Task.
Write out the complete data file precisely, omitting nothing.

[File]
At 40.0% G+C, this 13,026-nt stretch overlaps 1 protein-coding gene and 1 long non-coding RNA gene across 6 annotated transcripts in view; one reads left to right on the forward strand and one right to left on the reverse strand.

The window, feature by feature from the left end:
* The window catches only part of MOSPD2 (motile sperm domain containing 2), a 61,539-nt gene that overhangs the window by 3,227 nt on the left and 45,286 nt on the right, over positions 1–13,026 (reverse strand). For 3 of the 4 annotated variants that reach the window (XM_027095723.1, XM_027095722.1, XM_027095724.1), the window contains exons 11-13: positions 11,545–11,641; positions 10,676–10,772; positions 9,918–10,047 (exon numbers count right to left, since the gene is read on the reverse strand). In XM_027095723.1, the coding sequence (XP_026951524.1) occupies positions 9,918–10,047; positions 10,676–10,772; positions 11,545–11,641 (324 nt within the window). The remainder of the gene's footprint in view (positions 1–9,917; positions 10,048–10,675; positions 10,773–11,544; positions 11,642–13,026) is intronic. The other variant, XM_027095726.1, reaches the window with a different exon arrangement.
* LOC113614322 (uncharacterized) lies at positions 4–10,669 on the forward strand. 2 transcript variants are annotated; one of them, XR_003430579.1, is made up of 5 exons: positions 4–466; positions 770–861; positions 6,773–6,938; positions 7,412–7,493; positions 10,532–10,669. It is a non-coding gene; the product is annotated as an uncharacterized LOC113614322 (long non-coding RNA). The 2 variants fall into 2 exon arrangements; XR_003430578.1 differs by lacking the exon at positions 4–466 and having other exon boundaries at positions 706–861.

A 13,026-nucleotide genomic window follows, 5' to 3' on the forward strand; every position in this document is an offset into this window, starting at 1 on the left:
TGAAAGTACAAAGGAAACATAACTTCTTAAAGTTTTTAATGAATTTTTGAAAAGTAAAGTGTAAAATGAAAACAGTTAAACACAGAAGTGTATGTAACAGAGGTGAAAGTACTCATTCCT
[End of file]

At 40.0% G+C, this 13,026-nt stretch overlaps 1 protein-coding gene and 1 long non-coding RNA gene across 6 annotated transcripts in view; one reads left to right on the forward strand and one right to left on the reverse strand.

The window, feature by feature from the left end:
* The window catches only part of MOSPD2 (motile sperm domain containing 2), a 61,539-nt gene that overhangs the window by 3,227 nt on the left and 45,286 nt on the right, over positions 1–13,026 (reverse strand). For 3 of the 4 annotated variants that reach the window (XM_027095723.1, XM_027095722.1, XM_027095724.1), the window contains exons 11-13: positions 11,545–11,641; positions 10,676–10,772; positions 9,918–10,047 (exon numbers count right to left, since the gene is read on the reverse strand). In XM_027095723.1, the coding sequence (XP_026951524.1) occupies positions 9,918–10,047; positions 10,676–10,772; positions 11,545–11,641 (324 nt within the window). The remainder of the gene's footprint in view (positions 1–9,917; positions 10,048–10,675; positions 10,773–11,544; positions 11,642–13,026) is intronic. The other variant, XM_027095726.1, reaches the window with a different exon arrangement.
* LOC113614322 (uncharacterized) lies at positions 4–10,669 on the forward strand. 2 transcript variants are annotated; one of them, XR_003430579.1, is made up of 5 exons: positions 4–466; positions 770–861; positions 6,773–6,938; positions 7,412–7,493; positions 10,532–10,669. It is a non-coding gene; the product is annotated as an uncharacterized LOC113614322 (long non-coding RNA). The 2 variants fall into 2 exon arrangements; XR_003430578.1 differs by lacking the exon at positions 4–466 and having other exon boundaries at positions 706–861.

A 13,026-nucleotide genomic window follows, 5' to 3' on the forward strand; every position in this document is an offset into this window, starting at 1 on the left:
TGAAAGTACAAAGGAAACATAACTTCTTAAAGTTTTTAATGAATTTTTGAAAAGTAAAGTGTAAAATGAAAACAGTTAAACACAGAAGTGTATGTAACAGAGGTGAAAGTACTCATTCCT